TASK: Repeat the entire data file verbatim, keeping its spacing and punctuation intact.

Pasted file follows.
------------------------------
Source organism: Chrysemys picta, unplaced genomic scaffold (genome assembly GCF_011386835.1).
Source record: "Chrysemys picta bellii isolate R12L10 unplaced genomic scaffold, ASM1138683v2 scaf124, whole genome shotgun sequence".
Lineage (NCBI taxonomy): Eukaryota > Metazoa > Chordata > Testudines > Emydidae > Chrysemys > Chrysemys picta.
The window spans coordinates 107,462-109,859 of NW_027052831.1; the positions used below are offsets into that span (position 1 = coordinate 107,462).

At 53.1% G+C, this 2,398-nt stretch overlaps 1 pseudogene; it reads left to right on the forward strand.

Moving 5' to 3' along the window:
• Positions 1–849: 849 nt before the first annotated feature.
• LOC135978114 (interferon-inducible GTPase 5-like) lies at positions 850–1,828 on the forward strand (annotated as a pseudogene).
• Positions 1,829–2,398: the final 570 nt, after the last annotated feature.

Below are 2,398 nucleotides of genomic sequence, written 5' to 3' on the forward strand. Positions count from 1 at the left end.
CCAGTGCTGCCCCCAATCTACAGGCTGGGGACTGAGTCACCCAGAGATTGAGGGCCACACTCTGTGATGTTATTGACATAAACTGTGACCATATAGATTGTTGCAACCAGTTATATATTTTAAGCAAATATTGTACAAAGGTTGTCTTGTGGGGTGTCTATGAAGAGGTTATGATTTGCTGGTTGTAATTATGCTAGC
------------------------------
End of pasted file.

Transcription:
Source organism: Chrysemys picta, unplaced genomic scaffold (genome assembly GCF_011386835.1).
Source record: "Chrysemys picta bellii isolate R12L10 unplaced genomic scaffold, ASM1138683v2 scaf124, whole genome shotgun sequence".
Lineage (NCBI taxonomy): Eukaryota > Metazoa > Chordata > Testudines > Emydidae > Chrysemys > Chrysemys picta.
The window spans coordinates 107,462-109,859 of NW_027052831.1; the positions used below are offsets into that span (position 1 = coordinate 107,462).

At 53.1% G+C, this 2,398-nt stretch overlaps 1 pseudogene; it reads left to right on the forward strand.

Moving 5' to 3' along the window:
• Positions 1–849: 849 nt before the first annotated feature.
• LOC135978114 (interferon-inducible GTPase 5-like) lies at positions 850–1,828 on the forward strand (annotated as a pseudogene).
• Positions 1,829–2,398: the final 570 nt, after the last annotated feature.

Below are 2,398 nucleotides of genomic sequence, written 5' to 3' on the forward strand. Positions count from 1 at the left end.
CCAGTGCTGCCCCCAATCTACAGGCTGGGGACTGAGTCACCCAGAGATTGAGGGCCACACTCTGTGATGTTATTGACATAAACTGTGACCATATAGATTGTTGCAACCAGTTATATATTTTAAGCAAATATTGTACAAAGGTTGTCTTGTGGGGTGTCTATGAAGAGGTTATGATTTGCTGGTTGTAATTATGCTAGC